Islets of Hope  Is diabetes a disability?  What civil rights laws protect diabetics?

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Written by Lahle Wolfe

Source:  Publication PA-04-2006; Revised 12/06; Published by Islets of Hope, Diabetes and civil rights law: "An overview of your legal right to equal access to programs, benefits, opportunity, accommodations, education, and employment"  Read full publication (.pdf)


Footnotes

(1) MURPHY v. UNITED PARCEL SERVICE, INC.; certiorari to the united states court of appeals for the tenth circuit; No. 97-1992. Argued April 27, 1999--Decided June 22, 1999.

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Diabetes and Civil Rights Laws
The Americans With Disabilities Act (ADA)
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Is pre-diabetes or gestational diabetes a disability?

Before answering this question you first need to understand one more thing about the definition of "substantially limits" in defining a disability.

Additional considerations of the term “substantially limits”

Another important legal decision that affects persons with diabetes came by Supreme Court Ruling in June of 1999. (Murphy v. United Parcel Service, 527 U.S. 516 (1999); decided June 22, 1999). (1)   The Supreme Court decided that the disability must be assessed without consideration to corrective services, devices, or medications.  For example, a person who has had a limb amputated but can walk with the aid of an artificial leg may still be considered disabled even though a corrective device assists the person in walking.  The ruling also clarified that a person may have a disability even if a medication helps the person. 

This decision can be important to people diagnosed with diabetes who use lifestyle, insulin or other medications to correct blood sugars and manage the disease.  Without medical or corrective intervention the disease still exists and may be an impairment that substantially limits major activities in life.  Therefore, simply correcting the affects of the impairment (through diabetes management) with medication or insulin does not automatically disqualify a person as having a disability.

Temporary impairments may or may not be disabilities under the ADA.  Having gestational diabetes and pre-diabetes would be considered a temporary impairment.  How long an impairment lasts is a significant factor that is considered, but not the deciding factor, in determining a disability.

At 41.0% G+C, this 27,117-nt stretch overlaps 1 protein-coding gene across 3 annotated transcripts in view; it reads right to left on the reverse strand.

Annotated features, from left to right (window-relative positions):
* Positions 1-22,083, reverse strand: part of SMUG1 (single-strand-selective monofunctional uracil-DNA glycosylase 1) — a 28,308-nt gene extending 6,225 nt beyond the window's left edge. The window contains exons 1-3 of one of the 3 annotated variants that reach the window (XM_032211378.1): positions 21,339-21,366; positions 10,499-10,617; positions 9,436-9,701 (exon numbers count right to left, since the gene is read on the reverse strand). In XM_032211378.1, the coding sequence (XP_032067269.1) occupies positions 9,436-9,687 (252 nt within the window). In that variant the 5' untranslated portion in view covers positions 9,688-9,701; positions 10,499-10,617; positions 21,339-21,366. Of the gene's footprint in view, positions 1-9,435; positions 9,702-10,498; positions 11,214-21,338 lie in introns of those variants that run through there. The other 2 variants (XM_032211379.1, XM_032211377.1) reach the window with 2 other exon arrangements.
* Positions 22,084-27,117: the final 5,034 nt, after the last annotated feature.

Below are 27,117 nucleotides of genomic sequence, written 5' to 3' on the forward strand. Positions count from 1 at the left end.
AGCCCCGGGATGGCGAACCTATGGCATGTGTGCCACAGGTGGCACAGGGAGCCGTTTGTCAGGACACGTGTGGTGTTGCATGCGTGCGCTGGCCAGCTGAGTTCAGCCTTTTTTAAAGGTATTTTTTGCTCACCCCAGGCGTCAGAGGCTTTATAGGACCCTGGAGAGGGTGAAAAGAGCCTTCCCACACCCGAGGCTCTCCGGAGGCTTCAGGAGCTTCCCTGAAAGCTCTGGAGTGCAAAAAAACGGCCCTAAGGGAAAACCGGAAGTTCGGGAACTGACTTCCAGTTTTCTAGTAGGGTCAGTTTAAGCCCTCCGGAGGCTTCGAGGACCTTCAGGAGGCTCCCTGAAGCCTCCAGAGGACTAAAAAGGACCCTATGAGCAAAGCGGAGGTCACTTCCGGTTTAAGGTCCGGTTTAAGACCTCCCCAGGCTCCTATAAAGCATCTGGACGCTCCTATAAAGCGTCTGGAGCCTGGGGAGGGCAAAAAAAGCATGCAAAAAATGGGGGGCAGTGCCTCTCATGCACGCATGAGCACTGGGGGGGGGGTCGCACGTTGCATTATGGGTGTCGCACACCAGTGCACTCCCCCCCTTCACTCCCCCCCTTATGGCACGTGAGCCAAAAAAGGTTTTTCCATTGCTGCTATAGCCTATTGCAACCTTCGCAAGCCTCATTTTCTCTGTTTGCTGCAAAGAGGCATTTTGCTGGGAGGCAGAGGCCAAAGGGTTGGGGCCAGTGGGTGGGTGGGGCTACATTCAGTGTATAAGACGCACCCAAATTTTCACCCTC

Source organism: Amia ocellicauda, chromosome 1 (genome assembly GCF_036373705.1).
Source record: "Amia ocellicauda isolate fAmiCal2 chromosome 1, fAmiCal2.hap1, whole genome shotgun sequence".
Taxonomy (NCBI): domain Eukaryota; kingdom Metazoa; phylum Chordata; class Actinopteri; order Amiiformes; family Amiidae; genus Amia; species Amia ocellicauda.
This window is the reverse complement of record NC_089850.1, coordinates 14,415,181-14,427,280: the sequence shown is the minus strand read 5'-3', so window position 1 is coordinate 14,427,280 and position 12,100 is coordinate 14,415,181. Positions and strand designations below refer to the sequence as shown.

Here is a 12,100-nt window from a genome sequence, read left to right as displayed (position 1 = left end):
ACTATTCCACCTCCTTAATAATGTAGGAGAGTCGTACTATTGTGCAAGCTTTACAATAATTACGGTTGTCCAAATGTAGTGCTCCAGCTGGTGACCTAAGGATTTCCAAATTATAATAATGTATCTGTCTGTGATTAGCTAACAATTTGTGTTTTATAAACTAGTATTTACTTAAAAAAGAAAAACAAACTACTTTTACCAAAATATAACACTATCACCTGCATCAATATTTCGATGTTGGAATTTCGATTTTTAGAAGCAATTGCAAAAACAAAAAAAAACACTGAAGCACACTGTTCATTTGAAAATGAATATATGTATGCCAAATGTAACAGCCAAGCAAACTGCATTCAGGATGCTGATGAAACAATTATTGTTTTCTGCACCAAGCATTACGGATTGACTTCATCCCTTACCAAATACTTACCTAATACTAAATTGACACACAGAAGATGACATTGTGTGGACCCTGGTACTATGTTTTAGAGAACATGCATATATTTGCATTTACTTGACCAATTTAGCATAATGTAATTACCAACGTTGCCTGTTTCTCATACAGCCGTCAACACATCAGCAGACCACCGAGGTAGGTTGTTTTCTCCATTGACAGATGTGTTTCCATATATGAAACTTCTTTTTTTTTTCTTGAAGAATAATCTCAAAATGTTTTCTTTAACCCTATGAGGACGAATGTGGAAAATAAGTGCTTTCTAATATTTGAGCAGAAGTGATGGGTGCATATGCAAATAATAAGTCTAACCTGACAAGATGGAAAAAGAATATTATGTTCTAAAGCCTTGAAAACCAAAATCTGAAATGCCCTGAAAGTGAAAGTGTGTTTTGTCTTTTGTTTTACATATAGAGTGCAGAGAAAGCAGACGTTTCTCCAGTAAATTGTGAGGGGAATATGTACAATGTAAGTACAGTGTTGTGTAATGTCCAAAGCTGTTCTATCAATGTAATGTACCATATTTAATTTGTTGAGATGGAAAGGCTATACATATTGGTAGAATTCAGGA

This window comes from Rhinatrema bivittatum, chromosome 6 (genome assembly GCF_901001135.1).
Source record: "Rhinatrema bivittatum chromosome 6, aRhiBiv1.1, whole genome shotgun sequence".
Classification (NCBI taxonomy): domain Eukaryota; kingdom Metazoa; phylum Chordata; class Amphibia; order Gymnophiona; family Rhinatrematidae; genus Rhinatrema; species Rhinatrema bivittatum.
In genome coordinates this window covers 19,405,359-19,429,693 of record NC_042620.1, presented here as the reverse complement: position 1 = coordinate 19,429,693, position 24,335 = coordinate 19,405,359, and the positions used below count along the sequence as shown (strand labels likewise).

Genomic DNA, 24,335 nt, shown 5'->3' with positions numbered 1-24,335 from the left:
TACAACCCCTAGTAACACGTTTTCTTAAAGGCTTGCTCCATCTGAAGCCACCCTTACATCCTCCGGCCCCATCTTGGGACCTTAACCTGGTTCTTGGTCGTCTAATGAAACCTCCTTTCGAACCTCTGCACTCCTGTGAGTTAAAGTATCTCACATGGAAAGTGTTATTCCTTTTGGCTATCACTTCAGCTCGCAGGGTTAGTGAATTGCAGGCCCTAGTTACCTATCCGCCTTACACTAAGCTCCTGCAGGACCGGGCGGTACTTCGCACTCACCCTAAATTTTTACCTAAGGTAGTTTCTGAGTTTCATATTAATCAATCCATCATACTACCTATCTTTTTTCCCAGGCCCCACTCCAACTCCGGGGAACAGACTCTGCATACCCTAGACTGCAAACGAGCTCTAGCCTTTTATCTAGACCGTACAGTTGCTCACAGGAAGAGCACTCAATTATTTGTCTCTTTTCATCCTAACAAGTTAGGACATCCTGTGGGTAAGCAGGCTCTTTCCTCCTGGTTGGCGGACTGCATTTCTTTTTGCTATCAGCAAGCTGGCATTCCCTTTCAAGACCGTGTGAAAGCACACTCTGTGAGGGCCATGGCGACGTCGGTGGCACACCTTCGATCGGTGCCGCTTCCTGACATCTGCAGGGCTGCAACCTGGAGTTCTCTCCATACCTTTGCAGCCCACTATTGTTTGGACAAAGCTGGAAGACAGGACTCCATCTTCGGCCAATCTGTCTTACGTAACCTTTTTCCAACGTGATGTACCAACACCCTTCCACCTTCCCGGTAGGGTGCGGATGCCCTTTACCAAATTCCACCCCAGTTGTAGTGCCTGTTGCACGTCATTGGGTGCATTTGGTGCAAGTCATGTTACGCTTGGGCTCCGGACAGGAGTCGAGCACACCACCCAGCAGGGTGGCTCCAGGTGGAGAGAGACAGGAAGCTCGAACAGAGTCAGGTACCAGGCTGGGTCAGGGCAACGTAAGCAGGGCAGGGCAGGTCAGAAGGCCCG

The basic question is still whether any impairment "substantially limits" one or more major life activities. This question is answered by looking at the extent, duration, and impact of the impairment. Temporary, non-chronic impairments that do not last for a long time and that have little or no long term impact usually are not disabilities.  

   

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Is pre-diabetes a disability?

Pre-diabetes would be difficult to consider as a disability even though changes in lifestyle are necessary.  Pre-diabetes is considered transitory (meaning it is not a disease itself, but an early indicator that diabetes could develop).  Since pre-diabetes is often completely reversible it could not be considered a permanent impairment.  However, if a person were morbidly obese (which can be associated with pre-diabetes) and was denied a job that they were qualified for and able to perform simply because they were morbidly obese, the third prong of the ADA definition of “disability” might apply.

   

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Is gestational diabetes a disability?

Pregnancy itself is not a disability.  However, if there are complications from a pregnancy, such as gestational diabetes, under certain conditions, gestational diabetes, although not a permanent condition, may qualify as a disability.

For example, if a woman with gestational diabetes needs to test her blood sugars and inject insulin she may need temporary, reasonable accommodations in the work place.  The key factor in determining whether or not gestational diabetes could be considered a disability is not gestational diabetes itself, but the impact it has on a woman’s ability to work and perform major life activities.

   

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